Currently, I’m going through my bookshelves reading any books I haven’t yet read. I buy up books by the dozen, and then put them on my shelves, where they patiently wait for me to pick them up and read them. However, since I buy books quicker than I can read (alas), I tend to forget about the ones I previously bought. As a new stack of books comes in, the previous stack gets pushed to the side. To combat this, I’m working in a top to bottom, left to right format that forces me to read everything I already own. It will also save me a little money seeing as I have over 60 books in my Barnes and Nobel “wish list,” nearly all of which are hardcover, since most of them are still “new.” I’m hoping that when I finish off my bookshelves my “wish list” books will then be in paperback format (much cheaper). However, this also means that most of the books I’ll be reading for the time being are older. As much as I’d love to be reviewing novels “just off the press,” I really think I ought to finish what I already have. It is only fair.
Hence, I just read The Red Pyramid by Rick Riordan. I’ve wanted to read this book for a while, but it’s HUGE! Over 500 pages, hardcover… and other books came in before I got to it, so it’s been sitting on my shelf for a long, long time; I actually bought it when it first came out because I had just then finished Riordan’s Percy Jackson series (last May). If you haven’t read those, then I highly suggest you do—they are much shorter than The Red Pyramid and are a wonderful read. I learned so much about Greek mythology and the stories were fantastic, even if they are meant for young teens. My students love them (though the movie stank to high heaven). But anyway, this isn’t a review of the Percy Jackson books, so back to The Red Pyramid…
Without further ado, I’ll give you the synopsis from the dust jacket: “Since his mother’s death six years ago, Carter Kane has been living out of a suitcase, traveling the globe with his father, the brilliant Egyptologist Dr. Julius Kane. But while Carter’s been homeschooled, his younger sister, Sadie, has been living with their grandparents in London. Sadie has just what Carter wants—school friends and a chance at a “normal” life. But Carter has just what Sadie longs for—time with their father. After six years of living apart, the siblings have almost nothing in common. Until now. On Christmas Eve, Sadie and Carter are reunited when their father brings them to the British Museum, with a promise that he’s going to “make things right.” But all does not go according to plan: Carter and Sadie watch as Julius summons a mysterious figure, who quickly banishes their father and causes a fiery explosion. Soon Carter and Sadie discover that the gods of Ancient Egypt are waking, and the worst of them—Set—has a frightening scheme. To save their father, they must embark on a dangerous journey—a quest that brings them ever closer to the truth about their family and its links to the House of Life, a secret order that has existed since the time of the pharaohs.”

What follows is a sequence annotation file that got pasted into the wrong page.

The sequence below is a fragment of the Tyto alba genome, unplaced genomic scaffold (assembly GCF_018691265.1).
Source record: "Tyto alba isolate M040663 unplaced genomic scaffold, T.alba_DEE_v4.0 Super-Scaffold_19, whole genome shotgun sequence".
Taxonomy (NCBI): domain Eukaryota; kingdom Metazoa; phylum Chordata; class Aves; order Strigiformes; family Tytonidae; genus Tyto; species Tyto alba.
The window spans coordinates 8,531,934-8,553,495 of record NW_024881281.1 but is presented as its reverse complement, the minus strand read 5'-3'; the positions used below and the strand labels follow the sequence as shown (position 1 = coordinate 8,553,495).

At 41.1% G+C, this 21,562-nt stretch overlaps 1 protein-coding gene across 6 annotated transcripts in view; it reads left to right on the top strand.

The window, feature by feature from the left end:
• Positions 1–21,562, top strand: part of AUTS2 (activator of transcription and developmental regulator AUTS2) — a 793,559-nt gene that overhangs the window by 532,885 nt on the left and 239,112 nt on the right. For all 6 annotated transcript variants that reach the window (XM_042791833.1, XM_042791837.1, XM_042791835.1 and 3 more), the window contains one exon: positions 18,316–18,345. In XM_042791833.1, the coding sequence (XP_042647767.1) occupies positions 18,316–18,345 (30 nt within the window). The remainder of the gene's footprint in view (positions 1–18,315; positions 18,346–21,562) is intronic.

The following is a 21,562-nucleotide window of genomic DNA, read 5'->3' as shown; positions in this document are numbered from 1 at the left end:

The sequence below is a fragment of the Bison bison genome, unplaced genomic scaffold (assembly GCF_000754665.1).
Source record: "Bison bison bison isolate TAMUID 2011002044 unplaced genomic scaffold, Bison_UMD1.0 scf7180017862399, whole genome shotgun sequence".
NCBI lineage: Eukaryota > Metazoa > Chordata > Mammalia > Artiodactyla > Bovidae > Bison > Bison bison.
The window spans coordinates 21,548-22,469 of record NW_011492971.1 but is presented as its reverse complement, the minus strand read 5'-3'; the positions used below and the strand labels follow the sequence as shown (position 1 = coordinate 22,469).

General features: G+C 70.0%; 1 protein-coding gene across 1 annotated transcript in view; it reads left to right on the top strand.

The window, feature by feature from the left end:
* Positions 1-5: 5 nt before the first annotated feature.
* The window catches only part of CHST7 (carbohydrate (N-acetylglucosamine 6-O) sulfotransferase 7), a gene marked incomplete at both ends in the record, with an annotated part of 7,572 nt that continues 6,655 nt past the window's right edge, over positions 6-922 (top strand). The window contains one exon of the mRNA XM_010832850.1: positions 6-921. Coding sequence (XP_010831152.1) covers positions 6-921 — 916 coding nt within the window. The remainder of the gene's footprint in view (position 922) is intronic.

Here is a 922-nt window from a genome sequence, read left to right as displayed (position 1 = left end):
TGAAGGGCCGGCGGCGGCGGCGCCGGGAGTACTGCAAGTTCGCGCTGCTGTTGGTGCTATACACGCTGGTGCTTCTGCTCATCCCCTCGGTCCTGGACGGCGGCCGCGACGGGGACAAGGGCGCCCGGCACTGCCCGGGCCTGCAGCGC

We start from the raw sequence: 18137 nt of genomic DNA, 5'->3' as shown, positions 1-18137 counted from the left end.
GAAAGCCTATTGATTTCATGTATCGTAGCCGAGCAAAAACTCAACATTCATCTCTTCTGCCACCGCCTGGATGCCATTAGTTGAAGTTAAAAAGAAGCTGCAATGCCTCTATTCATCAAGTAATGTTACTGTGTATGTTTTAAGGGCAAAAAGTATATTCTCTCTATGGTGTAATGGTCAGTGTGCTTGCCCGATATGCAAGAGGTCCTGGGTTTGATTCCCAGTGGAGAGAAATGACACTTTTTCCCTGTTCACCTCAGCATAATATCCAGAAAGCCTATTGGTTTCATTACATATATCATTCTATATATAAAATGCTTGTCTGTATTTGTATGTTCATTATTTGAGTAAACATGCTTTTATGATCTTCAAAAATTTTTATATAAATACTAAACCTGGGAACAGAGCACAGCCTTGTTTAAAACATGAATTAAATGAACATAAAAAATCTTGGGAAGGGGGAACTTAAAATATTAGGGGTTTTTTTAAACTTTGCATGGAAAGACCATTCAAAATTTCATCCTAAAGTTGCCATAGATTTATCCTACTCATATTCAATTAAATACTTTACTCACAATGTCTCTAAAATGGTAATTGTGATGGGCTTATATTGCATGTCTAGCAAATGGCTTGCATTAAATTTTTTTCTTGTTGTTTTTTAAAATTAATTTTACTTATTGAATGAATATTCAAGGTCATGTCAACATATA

I loved this book! I give it four stars right off the bat (fives are rare gems indeed). Even though it is written for “tweens” and very young adults, and not in a mentally engaging way for an older crowd (cough, cough—me), I still really liked it. Riordan has a way with words. While some of the storyline of The Red Pyramid seemed “juvenile” to me, it didn’t override the story, and I just had to keep reading. Riordan is capable of entrancing adult readers too, and that’s what I love about him—that’s why I’m able to keep on reading his books. Sometimes I pick up young adult books to peruse and end up putting them right back down… I feel like they are trying too hard to reach “kids” through the lingo used, etc. Thankfully I’ve never had this problem with Riordan.
The Red Pyramid is written much differently from the Percy Jackson series in that the reader actually becomes a part of the story through the use of second person narration. You, the reader, are actually “reading” a transcript of voice-recorded tapes that the two protagonists left behind. You are, therefore, invited right into the story, as your quest becomes finding “the locker” and using the combination that the protagonists give you—but in order to do that, you must “hear” their tale, because you, too, could be like them. I am highly interested to see how Riordan is going to continue this usage of second person narration in the upcoming sequel, The Throne of Fire, releasing this May—just a few months away. The end of The Red Pyramid makes it sound like you (the reader) have to find the locker and meet the protagonists in Brooklyn in order for the story to go on, so this narration style could get quite interesting.
I also just want to point out that in this book it is vital that you read everything. For instance, there is a “Warning” listed on the page between the table of contents and the first chapter, and an “Author’s Note” after the completion of the novel. Both of these aspects are actually a part of the novel themselves, though traditionally an author’s note deals with “thanks” and the research component of the novel. However, times are changing, and I’ve noticed in newer books that the author usually has some type of introduction to the story prior to the first chapter (a must read, but usually glanced over by accident). Likewise, on occasion the author will also have something after the conclusion of the novel, so it’s good practice to read everything just in case! Happy reading!